Nepal: Stability of Political Instability
The Supreme Court (SC) of Nepal once again made a landmark judgement on March 7, 2021, by scrapping the ruling Nepal Communist Party (NCP) altogether. It rather gave recognition of NCP to Rishiram Kattel, who had registered the party in the same name with the Election Commission (EC) of Nepal in 2017. Quashing the EC's decision to award the NCP to K. P. S. Oli and Pushpa Kamal Dahal, the Court ruled that the former Communist Party of Nepal-Unified Marxist Leninist (CPN-UML) and Communist Party of Nepal (Maoist Centre) would return to their pre-merger stage and if they were to merge, they should apply at the EC as per the Political Parties Act.
The verdict brought to an end the merger of the two largest left parties of Nepal- the CPN-UML and the CPN (Maoist Centre). The verdict also ended the internal debate between PM Oli and Prachanda-Nepal factions and their respective claims over the NCP. As the intra-party factionalism intensified over power-sharing and leadership issue and both the factions had formed separate parallel organisational structures in December 2020, the Prachanda-Nepal faction appealed before the EC to recognise its faction as the official NCP. After prolonged interactions with both the factions, the EC on January 25, 2021, refused to recognise either faction of the NCP as the original party.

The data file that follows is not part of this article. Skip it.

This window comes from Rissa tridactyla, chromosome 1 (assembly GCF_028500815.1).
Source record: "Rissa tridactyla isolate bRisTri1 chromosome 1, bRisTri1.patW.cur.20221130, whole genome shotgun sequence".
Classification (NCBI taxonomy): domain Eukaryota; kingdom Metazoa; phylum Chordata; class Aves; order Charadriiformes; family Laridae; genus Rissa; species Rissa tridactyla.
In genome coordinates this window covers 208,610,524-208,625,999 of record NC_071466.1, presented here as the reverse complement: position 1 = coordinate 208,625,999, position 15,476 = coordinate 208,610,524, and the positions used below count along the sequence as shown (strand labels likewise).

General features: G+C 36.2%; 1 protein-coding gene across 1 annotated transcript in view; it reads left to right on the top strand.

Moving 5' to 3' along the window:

The verdict has serious political implications for Nepali polity. First, the verdict came less than two weeks after the SC verdict of February 23 that asked the government to restore the dissolved House of Representative (HR) by March 8. It was a difficult situation for the leaders, cadres of the two NCP factions and Members of Parliament to reconcile with the new situation. They could not decide whom to represent inside and outside the Parliament. Earlier, the February-23 verdict had narrowly saved the collapse of the Constitution by restoring the HR that PM Oli had dissolved on December 20, 2020, a move that received widespread criticism domestically.
Second, since a large number of leaders and cadres were divided along with the ongoing intra-party tussle, returning to their parent organisation was a difficult choice for some. There was a fear of non-acceptability and losing seniority in the parent party due to their change in loyalty to either of the factions over the last one year.
Third, in absence of NCP and automatic end of the merger, the government has become a minority in the House of Representative since PM Oli has now become CPN-UML leader. PM Oli has to prove his majority in the House since the CPN-UML has 121 seats in the 275 member House. The CPN-UML is short of 17 seats to get a simple majority -- that is 138 seats. This has invited a fresh round of negotiations between four major political parties - the Nepali Congress (NC), the Janata Samajwadi Party (JSP) also known as the Madhesi party, the CPN-UML and the CPN (Moist Centre) - for government formation.
Fourth, some leaders of the former NCP have been trying to restore unity between the two factions. In a standing committee meeting of the Prachanda-Nepal faction on March 8, some leaders emphasised that the top leaders should reconcile on their personal differences for the sake of left party unity and continuation of the government on a partnership basis.
Fifth, meanwhile, to manage the confusion and chaos, Chief Election Commissioner Dinesh Kumar Thapaliya clarified to the media on March 9 that the status of 52 representatives elected in the by-elections held in 2020 will remain independent. Similarly, the status of the representatives directly elected by the people will remain as it is and will not lose their House membership even if they join any other party. Despite that status of many elected representatives is not yet clear.